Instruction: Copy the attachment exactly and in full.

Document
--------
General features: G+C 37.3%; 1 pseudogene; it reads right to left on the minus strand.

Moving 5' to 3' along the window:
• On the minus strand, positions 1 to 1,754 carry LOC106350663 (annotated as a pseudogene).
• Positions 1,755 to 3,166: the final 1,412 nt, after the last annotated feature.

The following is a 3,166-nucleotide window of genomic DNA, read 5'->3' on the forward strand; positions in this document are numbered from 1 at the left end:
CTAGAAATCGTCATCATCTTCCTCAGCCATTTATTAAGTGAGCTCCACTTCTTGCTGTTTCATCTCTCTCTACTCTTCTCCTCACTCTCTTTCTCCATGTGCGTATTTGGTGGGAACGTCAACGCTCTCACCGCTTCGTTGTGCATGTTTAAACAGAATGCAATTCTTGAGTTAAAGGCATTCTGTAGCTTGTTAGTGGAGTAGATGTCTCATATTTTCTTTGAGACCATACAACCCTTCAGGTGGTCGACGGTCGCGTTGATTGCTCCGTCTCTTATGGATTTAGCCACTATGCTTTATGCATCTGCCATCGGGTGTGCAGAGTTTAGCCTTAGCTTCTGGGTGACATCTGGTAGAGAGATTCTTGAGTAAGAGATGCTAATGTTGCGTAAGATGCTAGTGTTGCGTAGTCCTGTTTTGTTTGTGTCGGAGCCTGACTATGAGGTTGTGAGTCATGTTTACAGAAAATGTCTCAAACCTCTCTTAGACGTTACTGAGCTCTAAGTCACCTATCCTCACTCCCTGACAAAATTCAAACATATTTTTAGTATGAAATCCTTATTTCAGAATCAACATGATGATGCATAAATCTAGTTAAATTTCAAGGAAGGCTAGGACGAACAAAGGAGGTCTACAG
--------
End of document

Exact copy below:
General features: G+C 37.3%; 1 pseudogene; it reads right to left on the minus strand.

Moving 5' to 3' along the window:
• On the minus strand, positions 1 to 1,754 carry LOC106350663 (annotated as a pseudogene).
• Positions 1,755 to 3,166: the final 1,412 nt, after the last annotated feature.

The following is a 3,166-nucleotide window of genomic DNA, read 5'->3' on the forward strand; positions in this document are numbered from 1 at the left end:
CTAGAAATCGTCATCATCTTCCTCAGCCATTTATTAAGTGAGCTCCACTTCTTGCTGTTTCATCTCTCTCTACTCTTCTCCTCACTCTCTTTCTCCATGTGCGTATTTGGTGGGAACGTCAACGCTCTCACCGCTTCGTTGTGCATGTTTAAACAGAATGCAATTCTTGAGTTAAAGGCATTCTGTAGCTTGTTAGTGGAGTAGATGTCTCATATTTTCTTTGAGACCATACAACCCTTCAGGTGGTCGACGGTCGCGTTGATTGCTCCGTCTCTTATGGATTTAGCCACTATGCTTTATGCATCTGCCATCGGGTGTGCAGAGTTTAGCCTTAGCTTCTGGGTGACATCTGGTAGAGAGATTCTTGAGTAAGAGATGCTAATGTTGCGTAAGATGCTAGTGTTGCGTAGTCCTGTTTTGTTTGTGTCGGAGCCTGACTATGAGGTTGTGAGTCATGTTTACAGAAAATGTCTCAAACCTCTCTTAGACGTTACTGAGCTCTAAGTCACCTATCCTCACTCCCTGACAAAATTCAAACATATTTTTAGTATGAAATCCTTATTTCAGAATCAACATGATGATGCATAAATCTAGTTAAATTTCAAGGAAGGCTAGGACGAACAAAGGAGGTCTACAG